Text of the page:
Saudi Arabia’s Ministry of Hajj and Umrah stated Saturday that one million foreign and domestic Muslims will be allowed to go to Mecca for the annual hajj pilgrimage in July.
The pilgrims must be Covid-19-vaccinated, under 65, and test negative for the virus within 72 hours of arriving in Saudi Arabia, according to the ministry. The move marks a dramatic return to normalcy for an annual ceremony that draws millions of worshippers to the kingdom each year. The hajj will be limited to only 1,000 domestic travellers in 2020, down from 60,000 last year.
According to the government, the number of pilgrims from each country would be limited due to quotas and other health concerns. Last August, the monarchy began accepting foreign pilgrims for umrah, a lesser pilgrimage that can take place at any time of year.
Many devout Muslims had been prevented from making a pilgrimage that is expected of all religious people at least once in their lives and for which many people save for years due to pandemic limitations. Companies that cater to pilgrims all around the Islamic world make a lot of money.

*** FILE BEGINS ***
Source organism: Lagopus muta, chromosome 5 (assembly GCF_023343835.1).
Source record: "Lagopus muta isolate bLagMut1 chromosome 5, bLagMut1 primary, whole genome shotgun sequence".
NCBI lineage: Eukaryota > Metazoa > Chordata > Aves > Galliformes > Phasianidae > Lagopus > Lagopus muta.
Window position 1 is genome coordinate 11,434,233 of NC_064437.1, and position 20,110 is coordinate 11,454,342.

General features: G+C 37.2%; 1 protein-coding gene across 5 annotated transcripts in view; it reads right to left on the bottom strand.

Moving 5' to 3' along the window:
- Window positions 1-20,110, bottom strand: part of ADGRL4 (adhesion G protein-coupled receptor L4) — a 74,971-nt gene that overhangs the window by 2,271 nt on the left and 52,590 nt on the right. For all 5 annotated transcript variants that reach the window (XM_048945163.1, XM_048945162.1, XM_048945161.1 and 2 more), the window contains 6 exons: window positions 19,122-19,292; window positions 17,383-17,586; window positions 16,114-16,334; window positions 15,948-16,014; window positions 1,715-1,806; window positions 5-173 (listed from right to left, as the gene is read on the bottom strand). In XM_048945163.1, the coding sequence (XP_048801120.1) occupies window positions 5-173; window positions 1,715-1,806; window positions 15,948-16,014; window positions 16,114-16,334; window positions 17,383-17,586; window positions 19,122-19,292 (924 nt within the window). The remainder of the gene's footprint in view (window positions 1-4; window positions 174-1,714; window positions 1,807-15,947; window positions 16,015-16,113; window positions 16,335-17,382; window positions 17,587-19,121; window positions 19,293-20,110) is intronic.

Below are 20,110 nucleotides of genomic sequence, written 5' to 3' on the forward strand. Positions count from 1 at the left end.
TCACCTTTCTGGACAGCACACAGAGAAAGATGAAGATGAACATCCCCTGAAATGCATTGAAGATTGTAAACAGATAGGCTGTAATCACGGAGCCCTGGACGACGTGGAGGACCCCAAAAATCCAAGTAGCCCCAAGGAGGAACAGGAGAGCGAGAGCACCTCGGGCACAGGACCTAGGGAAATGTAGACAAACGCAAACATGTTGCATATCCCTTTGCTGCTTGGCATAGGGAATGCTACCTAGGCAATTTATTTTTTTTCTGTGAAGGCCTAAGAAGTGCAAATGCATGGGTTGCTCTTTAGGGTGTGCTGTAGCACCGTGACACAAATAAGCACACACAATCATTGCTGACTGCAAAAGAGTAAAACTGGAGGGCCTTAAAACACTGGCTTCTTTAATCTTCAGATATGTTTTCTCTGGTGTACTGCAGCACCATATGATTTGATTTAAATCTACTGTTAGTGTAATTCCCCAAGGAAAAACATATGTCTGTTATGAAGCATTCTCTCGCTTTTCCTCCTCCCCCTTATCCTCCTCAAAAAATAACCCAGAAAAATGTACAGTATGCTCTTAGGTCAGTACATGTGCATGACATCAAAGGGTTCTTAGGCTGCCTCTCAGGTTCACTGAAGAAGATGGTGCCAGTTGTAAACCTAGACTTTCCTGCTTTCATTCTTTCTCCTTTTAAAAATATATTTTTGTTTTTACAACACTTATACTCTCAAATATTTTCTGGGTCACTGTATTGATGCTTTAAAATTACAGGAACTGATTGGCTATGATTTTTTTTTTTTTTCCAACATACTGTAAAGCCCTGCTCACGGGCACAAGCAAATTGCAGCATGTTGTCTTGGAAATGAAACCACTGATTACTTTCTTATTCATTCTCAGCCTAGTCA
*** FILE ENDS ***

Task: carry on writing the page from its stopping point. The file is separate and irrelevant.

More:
Those who were able to undertake the pilgrimage during the pandemic were required to be socially isolated and veiled, and they were forbidden from kissing the Kaaba, the holy shrine in Mecca’s heart that pilgrims round as they complete the hajj. It was unclear whether the limits would be maintained for this year’s hajj.
According to a New York Times database, Saudi Arabia is now reporting approximately 100 daily illnesses, down from more than 5,000 cases per day on average during the peak of the Omicron wave in mid-January. Approximately 70% of the population has been fully immunised.